IOW, some of the technological improvements won’t replace legal work, it might provide access to legal work that lawyers weren’t providing. But it should also be added that some of the new firms offering specialized e-discovery services are quite expensive.

Dave Schuler May 29, 2014 at 10:36 am

A good example is residential real estate. There was a time when attorneys drafted the real estate documents and had their associates produce a title abstract. I’ve never done a title abstract, don’t know how to do one, and don’t know anybody under the age of sixty that has.

A persistent complaint of my dad’s was that bankers, insurance men, realtors, etc. were practicing law without a license. There are all sorts of things that used to require lawyers that no longer do and that we now just take that for granted. I assume he’d be horrified at the activities which he considered his bread and butter that lawyers don’t even get involved in any more.

One more recent example is wills. Nowadays there’s software for preparing wills and lawyers who’ve agreed to review the wills created by specific software programs for a low, flat fee.

PD Shaw May 29, 2014 at 1:22 pm

Some cynics, by which I mean lawyers, would say that there is more money litigating a will dispute than drafting a good will, less downside liability risk as well.

steve May 30, 2014 at 5:43 am

Dont tax lawyers require a decent amount of math, at least the good ones?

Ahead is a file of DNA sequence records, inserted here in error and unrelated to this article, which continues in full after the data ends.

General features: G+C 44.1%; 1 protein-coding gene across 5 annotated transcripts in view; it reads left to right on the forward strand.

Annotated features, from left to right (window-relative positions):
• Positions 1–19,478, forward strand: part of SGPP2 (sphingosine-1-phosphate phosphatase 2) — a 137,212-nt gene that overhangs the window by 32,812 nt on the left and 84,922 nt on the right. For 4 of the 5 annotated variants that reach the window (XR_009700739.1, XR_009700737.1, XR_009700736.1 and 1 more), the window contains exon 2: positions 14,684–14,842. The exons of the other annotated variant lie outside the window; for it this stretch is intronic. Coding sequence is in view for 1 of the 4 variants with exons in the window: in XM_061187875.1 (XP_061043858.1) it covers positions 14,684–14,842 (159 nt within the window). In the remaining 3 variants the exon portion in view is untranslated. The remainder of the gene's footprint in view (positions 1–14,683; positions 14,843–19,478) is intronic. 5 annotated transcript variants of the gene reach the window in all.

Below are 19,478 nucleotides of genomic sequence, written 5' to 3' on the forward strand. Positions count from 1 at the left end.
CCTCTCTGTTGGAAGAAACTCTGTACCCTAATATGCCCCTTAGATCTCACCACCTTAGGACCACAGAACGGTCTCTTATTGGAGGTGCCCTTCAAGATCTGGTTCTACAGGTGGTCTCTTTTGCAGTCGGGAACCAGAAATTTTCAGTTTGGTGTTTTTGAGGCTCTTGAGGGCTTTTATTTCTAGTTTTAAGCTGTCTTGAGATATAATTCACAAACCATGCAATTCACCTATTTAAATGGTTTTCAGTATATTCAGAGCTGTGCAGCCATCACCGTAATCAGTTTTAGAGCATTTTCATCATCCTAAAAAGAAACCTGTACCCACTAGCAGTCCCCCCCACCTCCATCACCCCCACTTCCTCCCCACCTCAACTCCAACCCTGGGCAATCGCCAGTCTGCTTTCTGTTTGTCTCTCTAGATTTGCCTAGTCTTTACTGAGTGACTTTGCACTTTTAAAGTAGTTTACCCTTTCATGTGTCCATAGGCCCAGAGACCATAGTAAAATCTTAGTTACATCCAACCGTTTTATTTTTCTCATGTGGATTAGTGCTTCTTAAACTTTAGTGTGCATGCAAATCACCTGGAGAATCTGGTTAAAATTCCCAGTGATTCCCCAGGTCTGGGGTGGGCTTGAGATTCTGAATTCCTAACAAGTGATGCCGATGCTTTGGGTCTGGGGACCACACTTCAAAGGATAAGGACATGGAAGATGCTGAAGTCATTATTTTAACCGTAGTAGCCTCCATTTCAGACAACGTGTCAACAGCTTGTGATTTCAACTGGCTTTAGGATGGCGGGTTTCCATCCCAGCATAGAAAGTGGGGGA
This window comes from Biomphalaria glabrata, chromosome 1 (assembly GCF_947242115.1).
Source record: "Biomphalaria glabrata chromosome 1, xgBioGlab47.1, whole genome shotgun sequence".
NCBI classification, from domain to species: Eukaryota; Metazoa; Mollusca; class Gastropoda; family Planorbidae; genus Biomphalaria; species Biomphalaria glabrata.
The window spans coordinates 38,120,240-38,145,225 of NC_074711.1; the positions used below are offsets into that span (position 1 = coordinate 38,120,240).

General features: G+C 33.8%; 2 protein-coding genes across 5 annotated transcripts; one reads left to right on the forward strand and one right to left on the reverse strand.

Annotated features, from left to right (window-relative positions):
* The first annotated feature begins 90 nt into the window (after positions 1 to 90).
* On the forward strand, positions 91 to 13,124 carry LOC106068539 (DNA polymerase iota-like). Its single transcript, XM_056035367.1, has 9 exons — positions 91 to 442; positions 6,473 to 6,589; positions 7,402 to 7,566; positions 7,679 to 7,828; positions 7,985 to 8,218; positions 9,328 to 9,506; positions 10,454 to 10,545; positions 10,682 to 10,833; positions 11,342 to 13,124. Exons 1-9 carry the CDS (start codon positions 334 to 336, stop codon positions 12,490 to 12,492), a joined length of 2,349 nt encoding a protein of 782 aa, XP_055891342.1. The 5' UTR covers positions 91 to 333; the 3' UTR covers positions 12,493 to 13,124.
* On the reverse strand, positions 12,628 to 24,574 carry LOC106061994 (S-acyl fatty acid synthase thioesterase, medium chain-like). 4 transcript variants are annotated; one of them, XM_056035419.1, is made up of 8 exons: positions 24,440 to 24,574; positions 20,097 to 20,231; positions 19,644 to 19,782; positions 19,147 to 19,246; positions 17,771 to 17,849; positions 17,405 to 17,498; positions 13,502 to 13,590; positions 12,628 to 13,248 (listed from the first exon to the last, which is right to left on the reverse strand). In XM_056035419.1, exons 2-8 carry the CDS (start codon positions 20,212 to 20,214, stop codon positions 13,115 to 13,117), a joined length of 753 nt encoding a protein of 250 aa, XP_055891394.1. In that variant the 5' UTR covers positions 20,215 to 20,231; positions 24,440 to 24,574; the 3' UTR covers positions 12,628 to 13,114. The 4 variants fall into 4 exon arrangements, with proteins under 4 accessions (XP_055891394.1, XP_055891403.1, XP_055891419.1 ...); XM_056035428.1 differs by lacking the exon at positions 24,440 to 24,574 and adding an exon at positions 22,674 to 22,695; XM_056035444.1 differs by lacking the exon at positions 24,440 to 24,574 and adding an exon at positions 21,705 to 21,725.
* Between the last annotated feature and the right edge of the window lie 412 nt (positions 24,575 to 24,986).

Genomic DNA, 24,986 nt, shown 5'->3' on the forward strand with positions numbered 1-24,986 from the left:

Steve

Guarneri May 30, 2014 at 8:20 am

“Dont tax lawyers require a decent amount of math, at least the good ones?”

With today’s tax code, facility with Green’s Theorem.

PD Shaw May 30, 2014 at 9:15 am

One of my favorite John Personna lines was that the Clean Air Act of 1990 was like chemistry as conceived by lawyers. I don’t know how much math a good tax lawyer actually needs, as opposed to a good tax lawyer would have an orderly mind and the attention to detail that would correspond to being good at arithmetic and algebra.

I don’t see any suggestion that the law professor that wrote that piece has any tax background. He looks like he has been in government and university employment, for all but one year of his career, and doesn’t much about private practice. Almost all legal precedent has been available through electronic databases for 20 years, and all the changes that have occurred over that time and are foreseeable are very incremental. Replacing boolean searches with fuzzy Google-like searches is actually a step backwards. This guy’s examples of not being able to turn up a case about a “ship” when he searches for “boat,” is poor. Sometimes, you need only cases about a “boat.”

Guarneri May 30, 2014 at 11:42 am

John Personna. John Personna. Don’t really recall that guy. But I vaguely recall there was a guy named Odograph who started going by John Personna……………but denied it for a good six months……….

Michael Reynolds May 30, 2014 at 5:17 pm

You can add literary agents to the list of people practicing without a license. We are in the short strokes of negotiating a deal with a major studio that shall remain nameless but rhymes with Bisney. It ends up as a contest of agent vs. lawyer. Guess who wins? Which is why we add an IP lawyer to the mix.